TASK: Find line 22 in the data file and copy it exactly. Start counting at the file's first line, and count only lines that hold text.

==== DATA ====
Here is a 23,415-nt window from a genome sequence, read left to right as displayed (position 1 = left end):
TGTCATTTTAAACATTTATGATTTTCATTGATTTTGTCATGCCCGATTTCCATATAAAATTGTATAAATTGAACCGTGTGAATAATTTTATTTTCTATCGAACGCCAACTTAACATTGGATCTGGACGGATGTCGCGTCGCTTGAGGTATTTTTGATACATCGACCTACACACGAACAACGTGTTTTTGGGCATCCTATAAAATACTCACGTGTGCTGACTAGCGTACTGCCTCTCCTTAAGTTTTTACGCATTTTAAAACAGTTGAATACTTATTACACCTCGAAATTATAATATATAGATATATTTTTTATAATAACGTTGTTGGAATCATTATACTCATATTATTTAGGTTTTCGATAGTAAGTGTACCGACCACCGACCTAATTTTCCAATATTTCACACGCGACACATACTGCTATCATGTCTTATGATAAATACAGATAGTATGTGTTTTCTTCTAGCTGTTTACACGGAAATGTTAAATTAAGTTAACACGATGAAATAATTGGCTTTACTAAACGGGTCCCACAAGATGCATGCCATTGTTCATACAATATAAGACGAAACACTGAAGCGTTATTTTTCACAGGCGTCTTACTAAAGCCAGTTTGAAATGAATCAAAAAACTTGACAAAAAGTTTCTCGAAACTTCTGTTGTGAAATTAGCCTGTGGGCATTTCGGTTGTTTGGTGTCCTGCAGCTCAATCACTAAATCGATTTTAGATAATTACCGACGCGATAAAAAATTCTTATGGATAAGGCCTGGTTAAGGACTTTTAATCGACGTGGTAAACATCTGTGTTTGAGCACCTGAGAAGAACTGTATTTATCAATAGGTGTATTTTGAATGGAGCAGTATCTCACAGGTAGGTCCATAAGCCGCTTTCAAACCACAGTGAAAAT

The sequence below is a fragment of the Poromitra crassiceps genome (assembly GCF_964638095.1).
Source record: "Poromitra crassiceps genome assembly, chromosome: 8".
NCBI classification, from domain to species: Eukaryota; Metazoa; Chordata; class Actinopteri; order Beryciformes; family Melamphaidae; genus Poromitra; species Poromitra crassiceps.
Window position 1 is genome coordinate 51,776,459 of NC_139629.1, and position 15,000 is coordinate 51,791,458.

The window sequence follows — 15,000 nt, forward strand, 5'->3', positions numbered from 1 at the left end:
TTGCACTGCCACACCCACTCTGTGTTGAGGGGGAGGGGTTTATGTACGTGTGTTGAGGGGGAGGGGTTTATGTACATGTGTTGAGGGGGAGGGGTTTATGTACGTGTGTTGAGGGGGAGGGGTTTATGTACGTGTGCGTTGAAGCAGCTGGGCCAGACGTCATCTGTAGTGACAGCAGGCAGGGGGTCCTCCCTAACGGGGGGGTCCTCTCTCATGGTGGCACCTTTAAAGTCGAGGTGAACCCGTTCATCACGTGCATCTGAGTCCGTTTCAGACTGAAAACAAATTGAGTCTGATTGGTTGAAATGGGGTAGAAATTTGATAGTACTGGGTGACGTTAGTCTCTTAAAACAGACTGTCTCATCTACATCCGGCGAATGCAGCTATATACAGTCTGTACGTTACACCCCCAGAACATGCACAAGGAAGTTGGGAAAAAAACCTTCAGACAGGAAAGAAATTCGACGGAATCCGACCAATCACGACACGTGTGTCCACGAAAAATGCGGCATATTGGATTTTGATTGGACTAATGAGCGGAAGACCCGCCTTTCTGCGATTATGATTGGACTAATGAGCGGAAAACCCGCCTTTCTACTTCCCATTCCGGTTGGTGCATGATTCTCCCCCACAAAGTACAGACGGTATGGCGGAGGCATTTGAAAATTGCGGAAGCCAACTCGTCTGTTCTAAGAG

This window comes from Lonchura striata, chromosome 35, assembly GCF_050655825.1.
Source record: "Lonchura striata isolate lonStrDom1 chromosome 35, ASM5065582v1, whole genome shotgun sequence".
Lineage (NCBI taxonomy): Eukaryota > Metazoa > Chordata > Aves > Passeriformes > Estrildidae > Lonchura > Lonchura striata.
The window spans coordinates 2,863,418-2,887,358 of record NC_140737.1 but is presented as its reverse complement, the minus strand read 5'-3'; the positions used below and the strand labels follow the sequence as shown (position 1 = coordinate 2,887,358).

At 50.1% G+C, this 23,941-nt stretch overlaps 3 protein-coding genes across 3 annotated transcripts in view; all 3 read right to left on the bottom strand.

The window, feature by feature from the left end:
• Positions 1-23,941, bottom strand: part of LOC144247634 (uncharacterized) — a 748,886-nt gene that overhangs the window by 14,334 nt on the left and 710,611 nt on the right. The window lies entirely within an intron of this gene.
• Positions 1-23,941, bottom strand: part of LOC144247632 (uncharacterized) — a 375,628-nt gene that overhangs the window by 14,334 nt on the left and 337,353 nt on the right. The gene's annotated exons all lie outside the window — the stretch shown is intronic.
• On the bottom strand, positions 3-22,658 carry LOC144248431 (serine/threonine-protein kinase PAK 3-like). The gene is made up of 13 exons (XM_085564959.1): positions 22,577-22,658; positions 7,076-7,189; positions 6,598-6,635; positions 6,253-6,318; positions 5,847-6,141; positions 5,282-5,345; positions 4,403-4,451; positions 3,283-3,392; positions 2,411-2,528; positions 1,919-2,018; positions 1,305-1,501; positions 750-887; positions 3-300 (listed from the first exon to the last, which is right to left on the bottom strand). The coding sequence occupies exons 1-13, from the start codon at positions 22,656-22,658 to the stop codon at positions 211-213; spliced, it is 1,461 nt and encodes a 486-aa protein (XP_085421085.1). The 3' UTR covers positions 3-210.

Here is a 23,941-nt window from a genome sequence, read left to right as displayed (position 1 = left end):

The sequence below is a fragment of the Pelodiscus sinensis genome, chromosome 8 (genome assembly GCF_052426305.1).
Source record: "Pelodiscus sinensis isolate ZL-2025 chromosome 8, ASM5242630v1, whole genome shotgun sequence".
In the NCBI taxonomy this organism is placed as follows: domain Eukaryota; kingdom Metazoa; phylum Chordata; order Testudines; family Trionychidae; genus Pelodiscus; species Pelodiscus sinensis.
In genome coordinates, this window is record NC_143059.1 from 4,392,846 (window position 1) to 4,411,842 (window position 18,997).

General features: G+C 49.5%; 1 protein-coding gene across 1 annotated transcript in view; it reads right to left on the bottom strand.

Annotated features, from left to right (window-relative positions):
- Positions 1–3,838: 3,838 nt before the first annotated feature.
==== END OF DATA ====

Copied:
In genome coordinates, this window is record NC_143059.1 from 4,392,846 (window position 1) to 4,411,842 (window position 18,997).